Waterloo Uncovered, the groundbreaking charity that combines archaeology with veteran care and recovery, will be visiting the Falkland Islands this month to begin the first intensive archaeological survey of its battlefields.
The Falklands War Mapping Project brings together team members from Oxford University, Glasgow University, the Falkland Islands Museum and National Trust, and the Waterloo Uncovered charity.
What makes this trip and exploration in the Falklands especially poignant is that the team of expert archaeologists will be accompanied by two veterans who fought there. In effect two Scot Guards who took part in the Mount Tumbledown battle, (which anticipated the surrender of Argentine forces) will also be part of the team.
Using their personal experiences, these veterans will help to provide valuable, firsthand insight to inform our understanding of the events that took place. Most importantly, it is hoped that the project will help them process their own personal experiences, and form a key stepping stone in their ongoing journey to recovery.
Run in collaboration with the University of Oxford, University of Glasgow and the Falkland Islands Museum & National Trust, this project will assess the character, location and condition of individual artifacts and structural features related to the conflict through foot and drone survey and recording of finds and features through the capture of GPS data, photogrammetry, and drawing.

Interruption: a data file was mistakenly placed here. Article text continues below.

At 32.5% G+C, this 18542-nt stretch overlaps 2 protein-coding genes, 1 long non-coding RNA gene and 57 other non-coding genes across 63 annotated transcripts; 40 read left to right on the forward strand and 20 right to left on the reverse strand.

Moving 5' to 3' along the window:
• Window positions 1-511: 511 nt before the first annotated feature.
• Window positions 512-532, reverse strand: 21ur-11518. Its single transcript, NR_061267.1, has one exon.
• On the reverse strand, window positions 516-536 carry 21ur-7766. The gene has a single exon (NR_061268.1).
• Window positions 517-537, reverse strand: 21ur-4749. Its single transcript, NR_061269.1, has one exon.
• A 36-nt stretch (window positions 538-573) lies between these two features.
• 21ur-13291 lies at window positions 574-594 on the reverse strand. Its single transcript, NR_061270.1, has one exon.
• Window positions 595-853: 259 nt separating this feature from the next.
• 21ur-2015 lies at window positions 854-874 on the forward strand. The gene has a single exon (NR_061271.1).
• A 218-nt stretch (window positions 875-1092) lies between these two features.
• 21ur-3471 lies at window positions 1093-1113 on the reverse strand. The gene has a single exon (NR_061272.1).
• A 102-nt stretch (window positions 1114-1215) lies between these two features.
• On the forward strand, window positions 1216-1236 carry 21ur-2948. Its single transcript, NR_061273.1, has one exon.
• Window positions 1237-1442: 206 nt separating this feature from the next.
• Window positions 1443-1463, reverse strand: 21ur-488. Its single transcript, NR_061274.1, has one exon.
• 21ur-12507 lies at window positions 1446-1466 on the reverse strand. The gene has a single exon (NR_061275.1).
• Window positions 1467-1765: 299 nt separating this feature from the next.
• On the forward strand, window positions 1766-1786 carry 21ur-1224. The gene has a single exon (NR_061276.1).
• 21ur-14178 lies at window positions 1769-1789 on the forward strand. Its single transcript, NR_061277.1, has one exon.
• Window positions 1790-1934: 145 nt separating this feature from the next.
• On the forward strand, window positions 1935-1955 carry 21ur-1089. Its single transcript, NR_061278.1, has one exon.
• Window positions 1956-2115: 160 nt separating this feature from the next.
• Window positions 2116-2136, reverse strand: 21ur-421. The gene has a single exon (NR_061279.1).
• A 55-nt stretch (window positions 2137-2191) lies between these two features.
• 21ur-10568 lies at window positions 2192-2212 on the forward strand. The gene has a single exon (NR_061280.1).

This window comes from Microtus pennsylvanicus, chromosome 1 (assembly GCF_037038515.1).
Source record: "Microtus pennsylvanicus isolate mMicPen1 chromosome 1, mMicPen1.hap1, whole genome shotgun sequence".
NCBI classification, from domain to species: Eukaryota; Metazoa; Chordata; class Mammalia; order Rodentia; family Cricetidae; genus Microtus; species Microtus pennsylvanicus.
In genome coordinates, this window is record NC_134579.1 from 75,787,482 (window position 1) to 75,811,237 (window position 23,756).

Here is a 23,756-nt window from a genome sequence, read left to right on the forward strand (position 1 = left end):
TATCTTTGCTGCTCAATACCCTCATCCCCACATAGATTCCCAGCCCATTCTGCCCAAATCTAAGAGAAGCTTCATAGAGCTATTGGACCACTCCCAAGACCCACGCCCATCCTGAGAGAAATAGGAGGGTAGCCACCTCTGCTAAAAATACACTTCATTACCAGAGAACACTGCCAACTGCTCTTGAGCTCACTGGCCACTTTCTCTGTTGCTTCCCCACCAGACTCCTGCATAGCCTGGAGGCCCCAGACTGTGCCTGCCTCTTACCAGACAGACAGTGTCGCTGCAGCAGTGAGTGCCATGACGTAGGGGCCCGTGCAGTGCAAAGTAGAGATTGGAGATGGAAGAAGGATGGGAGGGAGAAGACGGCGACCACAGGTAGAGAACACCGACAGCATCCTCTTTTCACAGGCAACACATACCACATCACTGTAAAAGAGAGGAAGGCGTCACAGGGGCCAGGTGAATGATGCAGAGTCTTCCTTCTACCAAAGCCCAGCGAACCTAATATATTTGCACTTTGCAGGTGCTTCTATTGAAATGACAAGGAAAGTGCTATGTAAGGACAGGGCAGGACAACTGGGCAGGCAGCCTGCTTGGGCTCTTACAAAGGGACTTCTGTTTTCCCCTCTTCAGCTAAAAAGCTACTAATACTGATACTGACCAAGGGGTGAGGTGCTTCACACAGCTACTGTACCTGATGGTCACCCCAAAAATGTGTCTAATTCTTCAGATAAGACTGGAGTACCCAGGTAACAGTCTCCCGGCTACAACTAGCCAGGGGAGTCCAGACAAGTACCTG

Although Waterloo Uncovered has been taking veterans to the site of the Battle of Waterloo since 2015, this is the first time that it will be taking veterans back to the site of the battlefield on which they fought. Supporting the veteran's mental health and wellbeing will be paramount, and experienced members of the charity's Wellbeing and Support team will be accompanying them throughout.
This is a brand new venture for Waterloo Uncovered; one that gives the charity a chance to support even more veterans as they recover from the traumas of war, whilst carrying out important recording of at-risk archaeology.
An advance team of the project was expected to arrive Wednesday, but because of unfavorable weather conditions, the air bridge from Brize Norte was forced to remain overnight in Dakar.
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